Sept. 3 (Bloomberg) -- Two of Australia’s biggest pension funds say the industry will become more vocal in holding listed companies to account as assets are increasingly managed in-house, filling a void of shareholder activism in the nation.
AustralianSuper Pty. and UniSuper Management Pty., which together oversee more than A$100 billion ($92.8 billion) in assets, are increasingly managing funds internally to curb costs and boost returns. That trend will see them become more active in questioning company boards, according to UniSuper’s Chief Investment Officer John Pearce and Andrew Gray, investment manager for governance at AustralianSuper.
“When we see deviations from strategy or management failing to execute that strategy it’s time for a robust discussion,” said Pearce, who unsuccessfully lobbied against billionaire Frank Lowy’s plan to split Westfield Group earlier this year. Pension managers are likely to “become more active as more funds are managed in-house rather than outsourced.”
While pension funds in Australia oversee the world’s fourth largest pool, valued at A$1.85 trillion, they outsource about 90 percent of their assets to external managers, according to Deloitte Touche Tohmatsu Ltd. There’s a dearth of shareholder activism in Australia, compared with the U.S., where investors such as Carl Icahn and Kirk Kerkorian have used minority shareholdings to push for changes at companies including Apple Inc. and General Motors Co.
“There is a clear trend where superfunds are becoming more active as shareholders,” Melbourne-based Gray said in a telephone interview. “Ultimately our aim is to maximize the outcomes for our members and in that respect we engage with companies. The term we would use for this trend is active shareholders focused on outcomes rather than activists.”
AustralianSuper, the country’s largest pension manager, oversees A$75 billion of member assets and aims to directly invest 30 percent of funds by 2018, according to its website.
UniSuper, the seventh largest with A$41 billion in assets, manages 45 percent in-house, according to its website. Of 50 pension funds surveyed by SuperRatings Pty., 24 percent directly invest at least 30 percent of their member funds, up from 13 percent two years earlier, the pension fund tracker said in an e-mail.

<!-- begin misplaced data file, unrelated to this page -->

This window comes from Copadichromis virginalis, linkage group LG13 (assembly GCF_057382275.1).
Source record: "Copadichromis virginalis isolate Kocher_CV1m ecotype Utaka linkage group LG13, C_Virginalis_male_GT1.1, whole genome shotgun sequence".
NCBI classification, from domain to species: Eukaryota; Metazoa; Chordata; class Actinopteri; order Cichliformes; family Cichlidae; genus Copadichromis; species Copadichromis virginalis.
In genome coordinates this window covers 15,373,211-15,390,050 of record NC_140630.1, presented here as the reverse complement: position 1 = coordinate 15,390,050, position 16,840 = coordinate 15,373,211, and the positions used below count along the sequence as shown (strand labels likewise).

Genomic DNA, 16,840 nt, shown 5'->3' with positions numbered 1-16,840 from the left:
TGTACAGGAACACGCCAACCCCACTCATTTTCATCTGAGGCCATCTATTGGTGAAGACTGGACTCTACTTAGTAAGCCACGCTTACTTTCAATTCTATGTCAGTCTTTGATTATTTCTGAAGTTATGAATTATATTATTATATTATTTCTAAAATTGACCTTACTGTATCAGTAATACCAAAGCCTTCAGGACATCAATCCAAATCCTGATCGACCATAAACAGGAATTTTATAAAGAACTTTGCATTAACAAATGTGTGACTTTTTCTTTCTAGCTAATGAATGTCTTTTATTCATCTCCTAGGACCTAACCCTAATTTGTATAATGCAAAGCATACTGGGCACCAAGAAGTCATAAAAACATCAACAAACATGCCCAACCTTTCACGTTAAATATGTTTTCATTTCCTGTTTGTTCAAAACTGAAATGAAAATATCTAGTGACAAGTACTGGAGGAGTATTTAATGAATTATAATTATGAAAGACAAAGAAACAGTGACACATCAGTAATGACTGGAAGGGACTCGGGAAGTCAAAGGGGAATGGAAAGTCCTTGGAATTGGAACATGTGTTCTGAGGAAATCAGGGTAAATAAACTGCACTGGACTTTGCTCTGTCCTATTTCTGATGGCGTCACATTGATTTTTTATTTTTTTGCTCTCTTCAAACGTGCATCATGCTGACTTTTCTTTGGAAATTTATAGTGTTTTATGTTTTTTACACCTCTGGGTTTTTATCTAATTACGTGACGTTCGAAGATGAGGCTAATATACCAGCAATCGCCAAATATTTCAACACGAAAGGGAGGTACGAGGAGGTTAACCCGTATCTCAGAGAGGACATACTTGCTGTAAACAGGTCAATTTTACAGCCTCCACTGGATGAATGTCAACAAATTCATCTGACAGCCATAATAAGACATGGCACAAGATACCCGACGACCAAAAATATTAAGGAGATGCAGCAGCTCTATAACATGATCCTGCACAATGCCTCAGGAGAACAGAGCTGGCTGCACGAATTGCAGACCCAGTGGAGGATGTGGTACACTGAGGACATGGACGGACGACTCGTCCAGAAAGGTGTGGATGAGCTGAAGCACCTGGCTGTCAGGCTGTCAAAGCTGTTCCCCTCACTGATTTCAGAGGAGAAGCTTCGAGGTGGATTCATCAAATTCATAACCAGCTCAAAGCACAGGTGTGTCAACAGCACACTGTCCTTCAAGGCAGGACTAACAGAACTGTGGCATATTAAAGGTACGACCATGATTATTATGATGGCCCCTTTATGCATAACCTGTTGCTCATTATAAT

In a sign of engagement, Pearce said he “rebelled” against Lowy’s plan to separate the global and local businesses of shopping mall operator Westfield, on valuation grounds. UniSuper was the biggest shareholder in Westfield Retail Trust Ltd., with an 8.5 percent stake.
In an investment update in June, Pearce listed the higher debt levels at the proposed Australian and New Zealand entity and risk from development and management fees among the reasons for opposing Lowy’s plan, which won final shareholder approval in June.
The Australian approach to activism has tended to be behind closed doors rather than taking a public stance against boards and management, Pearce said in an interview in Sydney.
A lack of shareholder activism in Australia had led to a lack of board accountability, contributing to investment capital being misspent, Mark Carnegie, the managing director of MH Carnegie & Co., said in an interview Aug. 12.
Weak capital productivity pulled about A$43 billion from Australia’s economic growth between 2005 and 2011, according to a 2012 report by McKinsey & Co. That was masked by surging investment in the country’s mining and energy sectors to meet China’s demand for commodities, according to the report.
“Pension funds are only expected to get a lot more active as time progresses,” said Bill Fuggle, a partner at Baker & McKenzie in Sydney who advises the funds. “As their shareholding increases, you would potentially see them making demands and wanting managements to heed to it.”
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